The interesting thing here is that your work has crowded our work out. After all, we added content to the comics medium. We served as a review and analysis forum, and produced a nontrivial amount of quality work. Now five years of collective efforts have been lost to lawyers and law, which chooses to protect your (and your community's) interests over ours. Whether that's a good thing or a bad thing, I don't think anyone could disagree that's what happened. Because our work contained some of your work, our work could not be suffered to exist.
And here's the difference between me and you (I'll use myself example, though I don't think this discussion is about me, and I'm sorry if it ever came across that way. My point was always that it was not about you, and it was certainly not about me, it was about a community of which I used myself as an example):
I cannot vigorously prosecute people who repost my work (and I don't mean my reviews, I mean my actual original creative artwork). Because I am not an established creator with the Big Two.
I can't hire a lawyer. I can't afford one. I sure don't have Marvel's legal department on call. Even if I did sue somebody and make it stick, there would be one instant reaction; people would stop reading my comics. If my comics were not on the internet, people wouldn't read them much. That's a fact.
So the law does not apply equally here. I can't do what you just did. And I hope you see why I frame this as a conflict between New Media and Old Media; because the law is very one-sided here. It works for you but it does not work for me.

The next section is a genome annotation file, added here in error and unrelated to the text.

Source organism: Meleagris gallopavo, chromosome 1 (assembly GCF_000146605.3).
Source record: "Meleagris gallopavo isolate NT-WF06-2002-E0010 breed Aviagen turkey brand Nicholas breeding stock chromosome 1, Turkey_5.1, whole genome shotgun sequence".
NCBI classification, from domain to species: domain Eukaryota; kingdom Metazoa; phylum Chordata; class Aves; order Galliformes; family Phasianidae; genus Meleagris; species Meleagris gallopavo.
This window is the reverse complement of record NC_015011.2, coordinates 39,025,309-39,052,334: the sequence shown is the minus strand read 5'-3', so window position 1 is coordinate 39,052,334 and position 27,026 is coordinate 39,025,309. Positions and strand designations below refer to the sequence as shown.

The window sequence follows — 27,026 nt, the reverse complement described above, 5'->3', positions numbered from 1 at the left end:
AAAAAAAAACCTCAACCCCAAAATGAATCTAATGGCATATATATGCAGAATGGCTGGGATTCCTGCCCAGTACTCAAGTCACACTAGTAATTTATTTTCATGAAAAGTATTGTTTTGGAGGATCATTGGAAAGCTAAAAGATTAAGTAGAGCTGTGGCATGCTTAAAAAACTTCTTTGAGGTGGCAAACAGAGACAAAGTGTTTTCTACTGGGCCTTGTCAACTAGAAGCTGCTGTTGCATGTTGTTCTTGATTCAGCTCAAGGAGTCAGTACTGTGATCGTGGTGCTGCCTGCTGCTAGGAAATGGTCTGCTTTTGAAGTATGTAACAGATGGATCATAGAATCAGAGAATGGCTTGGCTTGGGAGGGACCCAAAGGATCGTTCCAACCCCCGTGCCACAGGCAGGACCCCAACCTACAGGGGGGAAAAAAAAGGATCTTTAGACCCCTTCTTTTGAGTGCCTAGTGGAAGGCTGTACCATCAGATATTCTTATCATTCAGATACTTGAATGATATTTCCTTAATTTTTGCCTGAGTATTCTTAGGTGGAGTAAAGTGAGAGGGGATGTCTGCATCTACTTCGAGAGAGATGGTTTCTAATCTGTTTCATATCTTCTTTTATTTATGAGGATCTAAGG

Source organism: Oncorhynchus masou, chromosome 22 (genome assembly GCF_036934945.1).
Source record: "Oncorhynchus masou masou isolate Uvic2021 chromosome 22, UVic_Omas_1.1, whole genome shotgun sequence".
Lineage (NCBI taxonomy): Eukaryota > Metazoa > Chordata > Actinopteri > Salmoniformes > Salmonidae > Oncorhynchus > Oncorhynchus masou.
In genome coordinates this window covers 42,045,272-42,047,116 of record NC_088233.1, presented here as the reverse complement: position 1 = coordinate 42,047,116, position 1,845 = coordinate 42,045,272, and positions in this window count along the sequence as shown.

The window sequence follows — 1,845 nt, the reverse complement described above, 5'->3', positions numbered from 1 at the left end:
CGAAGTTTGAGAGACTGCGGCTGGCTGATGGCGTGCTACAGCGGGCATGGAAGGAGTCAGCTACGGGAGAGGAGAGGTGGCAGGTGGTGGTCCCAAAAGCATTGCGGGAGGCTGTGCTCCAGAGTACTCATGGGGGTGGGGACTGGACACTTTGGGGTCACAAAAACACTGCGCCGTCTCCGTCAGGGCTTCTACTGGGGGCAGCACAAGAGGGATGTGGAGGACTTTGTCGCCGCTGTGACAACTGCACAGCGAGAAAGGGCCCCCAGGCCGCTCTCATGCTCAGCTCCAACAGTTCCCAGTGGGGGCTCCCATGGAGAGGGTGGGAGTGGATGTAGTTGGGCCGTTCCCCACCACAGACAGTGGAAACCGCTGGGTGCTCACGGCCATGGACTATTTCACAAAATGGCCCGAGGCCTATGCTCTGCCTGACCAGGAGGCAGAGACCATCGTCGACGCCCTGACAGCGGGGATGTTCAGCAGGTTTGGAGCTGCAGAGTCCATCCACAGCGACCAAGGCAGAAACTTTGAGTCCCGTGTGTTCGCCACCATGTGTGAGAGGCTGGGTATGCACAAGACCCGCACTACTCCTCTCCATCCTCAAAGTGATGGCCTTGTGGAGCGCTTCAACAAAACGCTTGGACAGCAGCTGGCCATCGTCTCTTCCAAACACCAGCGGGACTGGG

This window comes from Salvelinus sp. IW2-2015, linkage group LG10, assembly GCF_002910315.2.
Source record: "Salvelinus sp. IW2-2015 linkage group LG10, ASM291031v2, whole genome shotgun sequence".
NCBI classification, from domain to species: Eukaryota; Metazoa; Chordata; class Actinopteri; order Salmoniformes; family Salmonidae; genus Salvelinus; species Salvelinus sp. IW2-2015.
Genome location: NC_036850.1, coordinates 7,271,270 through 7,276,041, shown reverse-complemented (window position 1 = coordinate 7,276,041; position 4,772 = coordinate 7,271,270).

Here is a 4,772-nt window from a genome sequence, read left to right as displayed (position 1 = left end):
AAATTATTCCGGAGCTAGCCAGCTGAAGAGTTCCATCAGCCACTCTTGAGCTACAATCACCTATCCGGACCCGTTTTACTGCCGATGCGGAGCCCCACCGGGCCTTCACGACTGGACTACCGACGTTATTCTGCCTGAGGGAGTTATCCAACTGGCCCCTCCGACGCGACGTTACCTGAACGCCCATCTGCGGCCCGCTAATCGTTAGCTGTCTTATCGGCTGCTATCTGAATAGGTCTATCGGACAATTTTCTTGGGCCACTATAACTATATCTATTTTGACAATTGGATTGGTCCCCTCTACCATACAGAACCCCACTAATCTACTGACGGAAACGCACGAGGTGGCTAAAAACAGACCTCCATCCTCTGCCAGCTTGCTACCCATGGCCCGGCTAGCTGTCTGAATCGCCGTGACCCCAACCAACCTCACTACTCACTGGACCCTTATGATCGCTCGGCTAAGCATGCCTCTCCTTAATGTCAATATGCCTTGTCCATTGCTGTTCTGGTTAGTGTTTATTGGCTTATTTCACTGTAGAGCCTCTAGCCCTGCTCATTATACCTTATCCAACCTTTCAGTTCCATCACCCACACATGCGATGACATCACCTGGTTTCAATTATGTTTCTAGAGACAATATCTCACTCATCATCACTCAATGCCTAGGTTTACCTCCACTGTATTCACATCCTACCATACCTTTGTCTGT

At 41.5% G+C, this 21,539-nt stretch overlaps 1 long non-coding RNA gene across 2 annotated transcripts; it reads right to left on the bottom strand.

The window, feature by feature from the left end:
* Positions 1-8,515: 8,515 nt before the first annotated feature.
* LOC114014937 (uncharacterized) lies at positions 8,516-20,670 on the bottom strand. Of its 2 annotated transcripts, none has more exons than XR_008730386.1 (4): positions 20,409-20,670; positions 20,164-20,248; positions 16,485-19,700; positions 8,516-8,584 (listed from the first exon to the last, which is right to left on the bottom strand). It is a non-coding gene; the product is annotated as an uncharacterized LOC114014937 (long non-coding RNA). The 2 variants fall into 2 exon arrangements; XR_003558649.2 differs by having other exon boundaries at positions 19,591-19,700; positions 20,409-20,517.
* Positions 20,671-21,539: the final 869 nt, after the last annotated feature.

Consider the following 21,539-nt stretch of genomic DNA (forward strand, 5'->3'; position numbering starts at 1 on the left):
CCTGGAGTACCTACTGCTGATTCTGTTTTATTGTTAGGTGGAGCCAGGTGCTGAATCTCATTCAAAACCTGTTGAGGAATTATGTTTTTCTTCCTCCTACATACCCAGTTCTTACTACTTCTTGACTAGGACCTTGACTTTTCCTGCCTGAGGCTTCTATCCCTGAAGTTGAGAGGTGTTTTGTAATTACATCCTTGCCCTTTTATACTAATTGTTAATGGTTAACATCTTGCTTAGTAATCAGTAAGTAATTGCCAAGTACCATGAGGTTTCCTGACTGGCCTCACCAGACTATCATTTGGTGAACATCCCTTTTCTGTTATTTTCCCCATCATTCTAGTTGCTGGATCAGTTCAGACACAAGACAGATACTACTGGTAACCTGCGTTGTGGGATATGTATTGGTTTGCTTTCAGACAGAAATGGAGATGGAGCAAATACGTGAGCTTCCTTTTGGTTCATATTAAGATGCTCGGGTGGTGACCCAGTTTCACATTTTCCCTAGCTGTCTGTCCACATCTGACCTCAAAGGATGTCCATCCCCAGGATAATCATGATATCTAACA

To go back to the larger issue, fractional use of your work has caused a very substantial body of comics knowledge and content to disappear. Would it be a stretch to compare the end of scans_daily to the destruction of a well-read magazine?
Mister David, do you and I need to make a living? Heck yeah we need to make a living.
But can we do this in the face of a changing technology?
When I look at what's coming, five or ten years down the line, I think the internet will be free and creators will make their money off of selling print copies to niche markets, doing events (like conventions, speeches, signings, and live art shows), selling one-of-a-kind works, t-shirts and merchandise, and commissions. I don't know things are going to be "as good." It doesn't seem to me that they were ever that good, and I hope things may be a little "better." I suspect it will be a little better. But the idea of trying to "control" my work on the internet, when there are countries that don't even care about copyright laws, seems completely impossible to me, and not even desirable. I don't think I will ever make money along the old paradigm. I suspect, in a few years, you might not either.